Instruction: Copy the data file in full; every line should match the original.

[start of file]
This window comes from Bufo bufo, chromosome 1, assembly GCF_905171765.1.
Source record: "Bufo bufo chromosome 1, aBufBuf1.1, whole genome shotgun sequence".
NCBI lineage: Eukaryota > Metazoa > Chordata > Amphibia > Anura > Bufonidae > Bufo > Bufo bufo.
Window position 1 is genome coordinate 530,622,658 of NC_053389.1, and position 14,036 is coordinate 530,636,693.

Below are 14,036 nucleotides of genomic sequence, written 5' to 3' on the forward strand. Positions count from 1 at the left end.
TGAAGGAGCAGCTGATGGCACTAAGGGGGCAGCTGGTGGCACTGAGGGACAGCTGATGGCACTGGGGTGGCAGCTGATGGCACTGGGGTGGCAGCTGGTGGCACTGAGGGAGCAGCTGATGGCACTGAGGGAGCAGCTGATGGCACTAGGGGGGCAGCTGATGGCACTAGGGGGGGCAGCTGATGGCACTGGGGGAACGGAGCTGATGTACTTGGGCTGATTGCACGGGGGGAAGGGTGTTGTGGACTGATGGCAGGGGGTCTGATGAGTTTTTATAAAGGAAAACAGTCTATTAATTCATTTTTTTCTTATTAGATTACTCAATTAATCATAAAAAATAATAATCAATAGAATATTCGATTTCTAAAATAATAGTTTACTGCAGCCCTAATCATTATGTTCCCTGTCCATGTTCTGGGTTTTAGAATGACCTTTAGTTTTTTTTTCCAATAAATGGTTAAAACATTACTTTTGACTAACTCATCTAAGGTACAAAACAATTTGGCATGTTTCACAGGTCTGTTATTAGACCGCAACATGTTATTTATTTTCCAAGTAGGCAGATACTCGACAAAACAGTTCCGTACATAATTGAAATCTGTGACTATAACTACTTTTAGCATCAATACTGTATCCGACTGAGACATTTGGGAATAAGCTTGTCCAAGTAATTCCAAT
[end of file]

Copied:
This window comes from Bufo bufo, chromosome 1, assembly GCF_905171765.1.
Source record: "Bufo bufo chromosome 1, aBufBuf1.1, whole genome shotgun sequence".
NCBI lineage: Eukaryota > Metazoa > Chordata > Amphibia > Anura > Bufonidae > Bufo > Bufo bufo.
Window position 1 is genome coordinate 530,622,658 of NC_053389.1, and position 14,036 is coordinate 530,636,693.

Below are 14,036 nucleotides of genomic sequence, written 5' to 3' on the forward strand. Positions count from 1 at the left end.
TGAAGGAGCAGCTGATGGCACTAAGGGGGCAGCTGGTGGCACTGAGGGACAGCTGATGGCACTGGGGTGGCAGCTGATGGCACTGGGGTGGCAGCTGGTGGCACTGAGGGAGCAGCTGATGGCACTGAGGGAGCAGCTGATGGCACTAGGGGGGCAGCTGATGGCACTAGGGGGGGCAGCTGATGGCACTGGGGGAACGGAGCTGATGTACTTGGGCTGATTGCACGGGGGGAAGGGTGTTGTGGACTGATGGCAGGGGGTCTGATGAGTTTTTATAAAGGAAAACAGTCTATTAATTCATTTTTTTCTTATTAGATTACTCAATTAATCATAAAAAATAATAATCAATAGAATATTCGATTTCTAAAATAATAGTTTACTGCAGCCCTAATCATTATGTTCCCTGTCCATGTTCTGGGTTTTAGAATGACCTTTAGTTTTTTTTTCCAATAAATGGTTAAAACATTACTTTTGACTAACTCATCTAAGGTACAAAACAATTTGGCATGTTTCACAGGTCTGTTATTAGACCGCAACATGTTATTTATTTTCCAAGTAGGCAGATACTCGACAAAACAGTTCCGTACATAATTGAAATCTGTGACTATAACTACTTTTAGCATCAATACTGTATCCGACTGAGACATTTGGGAATAAGCTTGTCCAAGTAATTCCAAT